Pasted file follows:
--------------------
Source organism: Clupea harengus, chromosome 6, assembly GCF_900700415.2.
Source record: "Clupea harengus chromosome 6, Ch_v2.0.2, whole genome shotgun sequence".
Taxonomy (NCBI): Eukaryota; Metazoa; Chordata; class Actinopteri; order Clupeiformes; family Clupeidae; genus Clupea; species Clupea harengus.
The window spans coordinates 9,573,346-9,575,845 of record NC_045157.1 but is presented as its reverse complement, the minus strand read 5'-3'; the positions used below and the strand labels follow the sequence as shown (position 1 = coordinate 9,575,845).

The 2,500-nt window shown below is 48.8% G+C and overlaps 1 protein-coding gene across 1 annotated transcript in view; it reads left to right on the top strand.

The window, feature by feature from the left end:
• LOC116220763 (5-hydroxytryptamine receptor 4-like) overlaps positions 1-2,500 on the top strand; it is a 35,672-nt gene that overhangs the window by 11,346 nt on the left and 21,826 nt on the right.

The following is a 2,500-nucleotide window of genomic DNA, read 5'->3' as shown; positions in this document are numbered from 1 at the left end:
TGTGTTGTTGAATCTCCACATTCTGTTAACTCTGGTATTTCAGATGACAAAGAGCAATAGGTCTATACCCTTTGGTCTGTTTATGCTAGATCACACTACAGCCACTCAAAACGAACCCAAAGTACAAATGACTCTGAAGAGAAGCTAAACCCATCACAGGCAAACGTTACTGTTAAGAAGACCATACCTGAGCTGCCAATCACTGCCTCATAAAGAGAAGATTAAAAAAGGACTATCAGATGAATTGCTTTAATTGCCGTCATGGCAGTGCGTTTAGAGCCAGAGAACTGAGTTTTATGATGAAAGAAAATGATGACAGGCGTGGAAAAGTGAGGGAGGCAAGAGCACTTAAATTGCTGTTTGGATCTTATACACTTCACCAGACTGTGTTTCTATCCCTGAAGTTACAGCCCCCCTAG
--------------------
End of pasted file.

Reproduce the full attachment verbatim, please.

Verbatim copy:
Source organism: Clupea harengus, chromosome 6, assembly GCF_900700415.2.
Source record: "Clupea harengus chromosome 6, Ch_v2.0.2, whole genome shotgun sequence".
Taxonomy (NCBI): Eukaryota; Metazoa; Chordata; class Actinopteri; order Clupeiformes; family Clupeidae; genus Clupea; species Clupea harengus.
The window spans coordinates 9,573,346-9,575,845 of record NC_045157.1 but is presented as its reverse complement, the minus strand read 5'-3'; the positions used below and the strand labels follow the sequence as shown (position 1 = coordinate 9,575,845).

The 2,500-nt window shown below is 48.8% G+C and overlaps 1 protein-coding gene across 1 annotated transcript in view; it reads left to right on the top strand.

The window, feature by feature from the left end:
• LOC116220763 (5-hydroxytryptamine receptor 4-like) overlaps positions 1-2,500 on the top strand; it is a 35,672-nt gene that overhangs the window by 11,346 nt on the left and 21,826 nt on the right.

The following is a 2,500-nucleotide window of genomic DNA, read 5'->3' as shown; positions in this document are numbered from 1 at the left end:
TGTGTTGTTGAATCTCCACATTCTGTTAACTCTGGTATTTCAGATGACAAAGAGCAATAGGTCTATACCCTTTGGTCTGTTTATGCTAGATCACACTACAGCCACTCAAAACGAACCCAAAGTACAAATGACTCTGAAGAGAAGCTAAACCCATCACAGGCAAACGTTACTGTTAAGAAGACCATACCTGAGCTGCCAATCACTGCCTCATAAAGAGAAGATTAAAAAAGGACTATCAGATGAATTGCTTTAATTGCCGTCATGGCAGTGCGTTTAGAGCCAGAGAACTGAGTTTTATGATGAAAGAAAATGATGACAGGCGTGGAAAAGTGAGGGAGGCAAGAGCACTTAAATTGCTGTTTGGATCTTATACACTTCACCAGACTGTGTTTCTATCCCTGAAGTTACAGCCCCCCTAG